We get bombarded with requests for bids, RFPs, ideas, etc., but, because we are a smaller operation, we often get requests that are extremely unrealistic. Whether it’s someone asking for more than their budget allows, someone asking for pro bono strategy, someone shocked by the cost of live engagement, or someone fishing for the best bid, we see our fair share of difficult requests. Sadly, as a smaller operation, we have to respond to a lot of these. These responses are high risk, low reward and we know it. They are low percentage hail Mary passes. They take us away from other work and put us into prospective, high leverage situations: drop everything and pray.

I think one thing that may be missed on a lot of people who saw my post is the underlying context. When “Becky” first reached out to me, her intentions were unclear. Through a series of exchanges, we were able to get a better grasp on what she wanted, but it was still very preliminary. We sent her our brief document, which helps clients think through their problem and provide us with a lot of the context necessary for us to come up with a baseline. Additionally, we have created a document that outlines our work process. With these documents in hand, she knew what to expect from us. She returned the brief without acknowledging the process document. I replied with a question to make sure she had reviewed it. This is when she chose to respond the way she did.

Becky was expecting us to provide her the secret sauce – for free. We have watched our ideas get executed without us in the past. We have witnessed first-hand another agency taking our thoughts and bringing them to life. It’s a horrible feeling and one without repercussions. Sure we have NDAs, sure we have language in decks…but it doesn’t matter. We’d spend every last dollar and every waking minute defending it in court. We would certainly go under if we fought it.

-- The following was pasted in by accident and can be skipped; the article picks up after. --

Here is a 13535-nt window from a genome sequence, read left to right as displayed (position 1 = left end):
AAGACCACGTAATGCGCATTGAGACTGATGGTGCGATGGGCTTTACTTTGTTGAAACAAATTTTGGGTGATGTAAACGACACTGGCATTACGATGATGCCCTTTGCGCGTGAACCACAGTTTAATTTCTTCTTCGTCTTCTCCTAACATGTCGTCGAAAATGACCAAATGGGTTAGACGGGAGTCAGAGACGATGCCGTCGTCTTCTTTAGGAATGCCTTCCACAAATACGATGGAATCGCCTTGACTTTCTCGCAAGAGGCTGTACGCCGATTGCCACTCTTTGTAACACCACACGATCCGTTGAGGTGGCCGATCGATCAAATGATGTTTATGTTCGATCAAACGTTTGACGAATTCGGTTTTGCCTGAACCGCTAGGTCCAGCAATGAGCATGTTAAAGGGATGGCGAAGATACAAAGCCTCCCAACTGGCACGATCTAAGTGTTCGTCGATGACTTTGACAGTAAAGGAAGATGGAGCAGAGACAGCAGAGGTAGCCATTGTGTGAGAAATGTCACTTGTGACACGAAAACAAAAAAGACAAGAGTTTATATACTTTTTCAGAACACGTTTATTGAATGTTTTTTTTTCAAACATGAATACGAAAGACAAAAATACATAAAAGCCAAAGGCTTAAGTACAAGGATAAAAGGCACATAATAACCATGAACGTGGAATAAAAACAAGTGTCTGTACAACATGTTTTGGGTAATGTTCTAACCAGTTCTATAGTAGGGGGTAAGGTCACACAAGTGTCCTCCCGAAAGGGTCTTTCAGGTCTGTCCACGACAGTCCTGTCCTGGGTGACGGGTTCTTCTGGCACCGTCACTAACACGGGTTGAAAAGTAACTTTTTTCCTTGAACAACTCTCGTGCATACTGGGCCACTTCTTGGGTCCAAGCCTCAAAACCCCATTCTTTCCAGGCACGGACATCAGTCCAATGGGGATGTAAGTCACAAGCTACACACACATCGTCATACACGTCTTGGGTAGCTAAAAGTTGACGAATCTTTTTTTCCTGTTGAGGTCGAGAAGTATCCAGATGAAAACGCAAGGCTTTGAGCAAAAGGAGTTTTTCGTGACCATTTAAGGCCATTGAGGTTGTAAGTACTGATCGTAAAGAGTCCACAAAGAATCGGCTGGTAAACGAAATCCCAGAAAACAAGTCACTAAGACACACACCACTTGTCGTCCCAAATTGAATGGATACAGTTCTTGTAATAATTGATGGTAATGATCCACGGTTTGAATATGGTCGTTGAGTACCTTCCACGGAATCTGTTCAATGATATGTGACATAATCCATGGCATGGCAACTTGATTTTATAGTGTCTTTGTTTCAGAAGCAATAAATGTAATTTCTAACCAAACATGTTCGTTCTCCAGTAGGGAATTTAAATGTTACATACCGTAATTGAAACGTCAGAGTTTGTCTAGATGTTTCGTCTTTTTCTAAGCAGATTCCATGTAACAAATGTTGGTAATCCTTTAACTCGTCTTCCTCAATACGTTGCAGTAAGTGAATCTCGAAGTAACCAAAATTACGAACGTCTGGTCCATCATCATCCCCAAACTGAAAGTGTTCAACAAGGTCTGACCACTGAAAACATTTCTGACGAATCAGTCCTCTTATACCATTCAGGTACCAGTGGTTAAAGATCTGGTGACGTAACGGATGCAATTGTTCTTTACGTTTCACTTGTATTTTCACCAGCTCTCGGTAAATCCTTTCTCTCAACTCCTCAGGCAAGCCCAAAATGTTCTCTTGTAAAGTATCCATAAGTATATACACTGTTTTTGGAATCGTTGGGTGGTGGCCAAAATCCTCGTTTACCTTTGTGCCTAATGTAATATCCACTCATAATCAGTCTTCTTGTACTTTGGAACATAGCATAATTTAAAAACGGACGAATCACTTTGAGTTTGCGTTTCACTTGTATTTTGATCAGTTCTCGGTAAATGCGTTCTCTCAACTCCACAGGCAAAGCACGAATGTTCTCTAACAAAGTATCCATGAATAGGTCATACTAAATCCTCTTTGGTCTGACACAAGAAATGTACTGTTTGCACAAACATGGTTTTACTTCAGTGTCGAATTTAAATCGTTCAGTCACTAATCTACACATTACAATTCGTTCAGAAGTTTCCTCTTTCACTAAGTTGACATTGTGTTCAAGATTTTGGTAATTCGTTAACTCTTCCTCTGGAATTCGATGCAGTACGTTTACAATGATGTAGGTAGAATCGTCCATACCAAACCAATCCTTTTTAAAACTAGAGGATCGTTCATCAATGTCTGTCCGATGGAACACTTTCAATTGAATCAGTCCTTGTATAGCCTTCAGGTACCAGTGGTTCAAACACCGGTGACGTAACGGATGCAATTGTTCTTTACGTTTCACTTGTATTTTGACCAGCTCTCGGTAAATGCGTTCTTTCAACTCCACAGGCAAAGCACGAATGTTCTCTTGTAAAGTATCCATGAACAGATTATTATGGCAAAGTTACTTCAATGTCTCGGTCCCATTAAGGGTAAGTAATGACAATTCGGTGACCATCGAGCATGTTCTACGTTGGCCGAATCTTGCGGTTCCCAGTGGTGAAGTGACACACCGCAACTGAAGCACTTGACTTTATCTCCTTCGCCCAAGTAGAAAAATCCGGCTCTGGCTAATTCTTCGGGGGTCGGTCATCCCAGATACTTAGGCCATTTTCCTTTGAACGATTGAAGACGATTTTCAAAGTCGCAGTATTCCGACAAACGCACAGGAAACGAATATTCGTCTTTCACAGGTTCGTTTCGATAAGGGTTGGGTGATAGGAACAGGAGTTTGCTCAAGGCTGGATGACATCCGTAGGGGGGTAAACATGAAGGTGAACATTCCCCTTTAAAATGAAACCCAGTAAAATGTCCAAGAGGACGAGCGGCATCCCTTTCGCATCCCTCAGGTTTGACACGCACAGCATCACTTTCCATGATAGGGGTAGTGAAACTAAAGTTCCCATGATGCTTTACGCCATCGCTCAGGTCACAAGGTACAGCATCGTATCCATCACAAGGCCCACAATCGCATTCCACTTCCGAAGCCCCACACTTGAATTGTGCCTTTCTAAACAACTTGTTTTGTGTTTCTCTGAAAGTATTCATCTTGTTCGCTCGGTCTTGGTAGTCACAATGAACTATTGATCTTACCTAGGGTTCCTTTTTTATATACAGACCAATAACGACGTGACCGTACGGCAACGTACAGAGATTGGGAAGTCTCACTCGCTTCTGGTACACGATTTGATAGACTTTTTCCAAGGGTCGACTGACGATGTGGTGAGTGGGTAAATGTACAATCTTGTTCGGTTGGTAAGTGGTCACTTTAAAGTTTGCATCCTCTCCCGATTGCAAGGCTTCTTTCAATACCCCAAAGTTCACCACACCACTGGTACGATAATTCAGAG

I stand by what I posted. I stand by it 100%. All identifying information was redacted and Becky was framed as Jane Doe (we are not connected on LinkedIn). I knew as I posted it, that it might ruffle some feathers. That’s great and exactly what I intended for it to do. I must say, I didn’t expect it to ruffle your feathers – as you understand this industry intimately. The truth is; you are the only person who expressed any level of negativity towards it. In fact, I got tons of text messages and emails supporting my position. But it struck a chord for you and that’s all that matters – clearly the consequences for me are grave. I will admit that the word “scum” may have been excessive, but when you bleed, sweat, and cry over a business for 5+ years and constantly run into people who dangle the carrot and are expecting free work – it hurts and that person feels like scum to you.